‘Wow, what is that thing? How does it work?’
The technical term is a ‘mono wheel’ but most people call it an ‘Electric Unicycle’ or a ‘EUC’ for short. It’s a self-balancing scooter if you like, powered by a lithium-ion battery – the same type that goes into your phone and other common consumer items only bigger. It has an electric motor and a gyroscope that keeps it upright / self-balanced. You stand on the footplates and control it with your weight, by applying pressure to the front of the footplates when accelerating and the back when braking. It’s your job to balance sideways. It’s a fairly new piece of tech conceived over in the States by a Chinese man and built mainly in China. EUCs in their, give or take, rideable form have been around since 2015.
‘How fast is it?’
An average modern EUC would be faster than an average modern scooter. A higher-end EUC is also faster than an average bicycle. Electric Unicycles are able to accelerate at around 10km / 6.2 miles a second and with the latest releases the fastest EUCs go up to 50mph before cutting out.
‘How much did you pay for it..? How much?!’
Electric Unicycles are assembled by hand in a Chinese factory from expensive parts and it’s still considered a niche market so the production costs are very high. Then there are the logistical expenses of bringing them over to your door and the whole process takes months, not weeks, and certainly not days. Being a local distributor, we offer a warranty as well and deal with any issues you may have. After all the business expenses and local taxes the profit margin on those wheels, in spite of the relatively high price, is quite small. The market is growing however and with time if the factory ever starts mass producing them on an assembly line, we will be seeing the prices coming down for us.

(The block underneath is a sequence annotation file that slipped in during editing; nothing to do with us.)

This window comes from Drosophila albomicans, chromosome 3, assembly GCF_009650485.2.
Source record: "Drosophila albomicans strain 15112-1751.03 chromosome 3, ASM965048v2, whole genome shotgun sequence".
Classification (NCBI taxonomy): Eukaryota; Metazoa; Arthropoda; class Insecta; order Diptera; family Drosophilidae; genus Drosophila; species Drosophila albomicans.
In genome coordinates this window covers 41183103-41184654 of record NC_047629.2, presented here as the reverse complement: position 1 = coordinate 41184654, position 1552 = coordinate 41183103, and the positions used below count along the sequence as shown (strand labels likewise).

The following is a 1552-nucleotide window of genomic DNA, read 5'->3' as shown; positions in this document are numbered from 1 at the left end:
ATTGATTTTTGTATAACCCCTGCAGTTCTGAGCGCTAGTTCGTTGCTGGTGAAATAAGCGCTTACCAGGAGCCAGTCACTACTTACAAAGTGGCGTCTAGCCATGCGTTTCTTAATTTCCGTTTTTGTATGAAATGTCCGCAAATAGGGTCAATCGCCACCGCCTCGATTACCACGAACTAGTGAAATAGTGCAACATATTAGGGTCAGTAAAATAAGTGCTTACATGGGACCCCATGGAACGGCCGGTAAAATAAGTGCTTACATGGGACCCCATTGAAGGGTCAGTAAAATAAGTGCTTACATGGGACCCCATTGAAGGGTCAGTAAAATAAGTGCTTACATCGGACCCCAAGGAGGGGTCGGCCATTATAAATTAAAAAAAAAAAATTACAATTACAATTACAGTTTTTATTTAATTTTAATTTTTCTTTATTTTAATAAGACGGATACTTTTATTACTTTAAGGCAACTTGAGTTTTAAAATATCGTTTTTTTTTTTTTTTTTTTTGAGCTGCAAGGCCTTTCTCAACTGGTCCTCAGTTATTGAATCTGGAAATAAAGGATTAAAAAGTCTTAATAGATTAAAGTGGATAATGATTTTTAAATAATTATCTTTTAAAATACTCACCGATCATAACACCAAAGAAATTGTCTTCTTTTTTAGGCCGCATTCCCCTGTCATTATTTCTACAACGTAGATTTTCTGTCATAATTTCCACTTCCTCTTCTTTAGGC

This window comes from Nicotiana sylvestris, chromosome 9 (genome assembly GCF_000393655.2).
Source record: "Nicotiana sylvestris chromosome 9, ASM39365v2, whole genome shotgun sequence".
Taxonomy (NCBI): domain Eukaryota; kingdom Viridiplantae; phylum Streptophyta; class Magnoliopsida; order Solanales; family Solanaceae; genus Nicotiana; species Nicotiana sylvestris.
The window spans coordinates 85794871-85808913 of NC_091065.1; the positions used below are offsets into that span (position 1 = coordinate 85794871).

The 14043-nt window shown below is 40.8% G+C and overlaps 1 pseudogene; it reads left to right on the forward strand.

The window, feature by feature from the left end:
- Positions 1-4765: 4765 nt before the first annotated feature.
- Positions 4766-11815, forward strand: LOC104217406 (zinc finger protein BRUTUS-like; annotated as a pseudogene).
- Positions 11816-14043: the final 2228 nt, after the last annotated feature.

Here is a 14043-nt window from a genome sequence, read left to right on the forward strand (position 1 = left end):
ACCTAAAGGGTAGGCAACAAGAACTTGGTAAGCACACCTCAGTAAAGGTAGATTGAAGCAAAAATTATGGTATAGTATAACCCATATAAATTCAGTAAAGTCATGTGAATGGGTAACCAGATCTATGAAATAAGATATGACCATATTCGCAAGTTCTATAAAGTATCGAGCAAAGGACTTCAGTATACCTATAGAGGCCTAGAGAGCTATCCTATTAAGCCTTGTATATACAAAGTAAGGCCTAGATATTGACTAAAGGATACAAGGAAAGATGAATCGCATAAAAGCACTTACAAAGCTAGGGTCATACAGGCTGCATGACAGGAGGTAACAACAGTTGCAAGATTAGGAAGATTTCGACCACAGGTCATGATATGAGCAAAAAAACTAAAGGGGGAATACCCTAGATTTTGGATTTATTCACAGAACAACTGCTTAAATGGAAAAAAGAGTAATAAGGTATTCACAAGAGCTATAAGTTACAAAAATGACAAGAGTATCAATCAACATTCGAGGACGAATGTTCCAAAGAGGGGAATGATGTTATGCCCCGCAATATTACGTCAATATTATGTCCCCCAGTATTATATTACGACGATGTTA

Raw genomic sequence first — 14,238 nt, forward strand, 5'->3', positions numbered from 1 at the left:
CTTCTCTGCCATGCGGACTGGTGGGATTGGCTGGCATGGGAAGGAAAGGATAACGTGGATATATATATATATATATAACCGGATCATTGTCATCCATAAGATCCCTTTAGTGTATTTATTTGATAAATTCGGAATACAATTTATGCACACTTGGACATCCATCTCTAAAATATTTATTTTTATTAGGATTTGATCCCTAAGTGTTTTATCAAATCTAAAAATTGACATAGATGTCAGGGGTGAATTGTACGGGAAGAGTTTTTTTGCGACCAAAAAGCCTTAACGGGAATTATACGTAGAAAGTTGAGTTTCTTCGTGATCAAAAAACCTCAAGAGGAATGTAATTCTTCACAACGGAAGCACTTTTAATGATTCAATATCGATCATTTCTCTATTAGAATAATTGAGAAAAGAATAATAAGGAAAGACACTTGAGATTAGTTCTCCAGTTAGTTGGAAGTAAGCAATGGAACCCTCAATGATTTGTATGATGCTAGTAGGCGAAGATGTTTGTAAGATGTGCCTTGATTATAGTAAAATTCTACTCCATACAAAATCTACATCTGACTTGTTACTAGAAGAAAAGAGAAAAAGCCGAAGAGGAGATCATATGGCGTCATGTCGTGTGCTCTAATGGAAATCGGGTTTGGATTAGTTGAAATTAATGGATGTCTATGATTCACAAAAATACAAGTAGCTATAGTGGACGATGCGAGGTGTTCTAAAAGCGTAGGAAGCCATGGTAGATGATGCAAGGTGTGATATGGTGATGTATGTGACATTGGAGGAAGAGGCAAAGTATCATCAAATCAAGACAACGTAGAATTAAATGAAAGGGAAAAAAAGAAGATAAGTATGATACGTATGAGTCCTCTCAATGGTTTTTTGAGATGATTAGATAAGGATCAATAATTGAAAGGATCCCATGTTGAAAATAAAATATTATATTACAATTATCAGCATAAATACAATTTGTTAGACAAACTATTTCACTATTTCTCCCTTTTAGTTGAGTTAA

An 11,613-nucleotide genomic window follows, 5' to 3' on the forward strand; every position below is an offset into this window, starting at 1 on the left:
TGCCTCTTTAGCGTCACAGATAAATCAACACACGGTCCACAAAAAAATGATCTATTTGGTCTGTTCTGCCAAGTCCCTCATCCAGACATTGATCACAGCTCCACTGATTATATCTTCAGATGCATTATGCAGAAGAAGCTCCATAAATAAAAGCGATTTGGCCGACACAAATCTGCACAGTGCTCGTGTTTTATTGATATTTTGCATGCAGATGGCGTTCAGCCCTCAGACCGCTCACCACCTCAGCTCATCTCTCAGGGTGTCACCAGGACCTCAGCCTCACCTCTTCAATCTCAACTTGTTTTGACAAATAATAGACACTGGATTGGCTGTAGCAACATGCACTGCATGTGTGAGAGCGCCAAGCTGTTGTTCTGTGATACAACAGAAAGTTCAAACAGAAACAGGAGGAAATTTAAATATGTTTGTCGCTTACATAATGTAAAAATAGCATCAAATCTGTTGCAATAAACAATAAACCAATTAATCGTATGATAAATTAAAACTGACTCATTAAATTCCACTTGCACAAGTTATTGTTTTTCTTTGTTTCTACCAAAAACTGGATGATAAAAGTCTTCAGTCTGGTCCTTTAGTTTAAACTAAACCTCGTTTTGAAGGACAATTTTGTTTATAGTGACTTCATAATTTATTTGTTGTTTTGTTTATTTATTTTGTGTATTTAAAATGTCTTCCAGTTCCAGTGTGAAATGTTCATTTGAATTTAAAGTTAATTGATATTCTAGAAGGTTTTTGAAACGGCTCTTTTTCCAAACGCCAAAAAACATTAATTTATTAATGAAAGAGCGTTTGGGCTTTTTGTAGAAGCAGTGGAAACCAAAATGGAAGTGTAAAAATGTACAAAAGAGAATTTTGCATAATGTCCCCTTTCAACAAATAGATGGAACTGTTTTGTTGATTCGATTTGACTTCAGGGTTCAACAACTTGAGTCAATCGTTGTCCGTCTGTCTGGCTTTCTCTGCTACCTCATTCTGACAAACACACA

‘Is it safe?’
It’s not safe if you ride it down a cliff or ride like a maniac. If you are sensible and have your gear on you generally have little to worry about. As for the technology itself, it has greatly improved over the years and the latest versions of wheels all have multiple safety mechanisms such as a battery management system (BMS), speed warning, overheat warning and over lean protection (aka a ‘cut out’) – both, front and back as well as sideways – i.e. when the wheel is fallings on its side, the system detects a fall and disables the motor so that the wheels stops spinning. Over the years that I’ve been riding and with over 20,000 miles on it, I have fallen off about eight times. Two of them were because of the wheels from 2015 that had weak motors in them and I overpowered them, two were due to the wheel’s oscillation after I went through a pothole, while others were because of either rain (slippery ground) or I just clipped the pedal against something like a wall or a side of a car. After a few hundred miles you tend to learn your wheel’s limitations inside out and you become one with it. Modern wheels are farily unlikely to fail on you.
‘How long is your delivery?’
We usually deliver to the UK within three working days from the time of your payment and 5 working days within the EU if the item is in stock. If it’s not in stock, it depends on when we are placing our next order as well as when the factory is shipping their next batch.
‘Which one is good for me?’
This depends on your weight and the type of riding you will be doing – distance, speed, riding style. Do you live in a flat area or a mountainous one? You have to ask yourself about the purpose of this purchase and also how much you are willing to spend on it. Something else to keep in mind is the better the range of a wheel the heavier it is – as a rule of thumb, you can expect a wheel to weigh a minimum of around 20kg. As of 2020, we have wheels with suspension that are generally great all-arounders. You could also go the route of getting a basic wheel to learn to ride on and then getting yourself a more powerful one later. The advantage here is that it’ll be a cheaper wheel that you can do some drop tests with while you’re learning and decide whether riding is for you altogether (is that even a question?). Now is a great time to start as there are plenty of amazing wheels out there to choose from!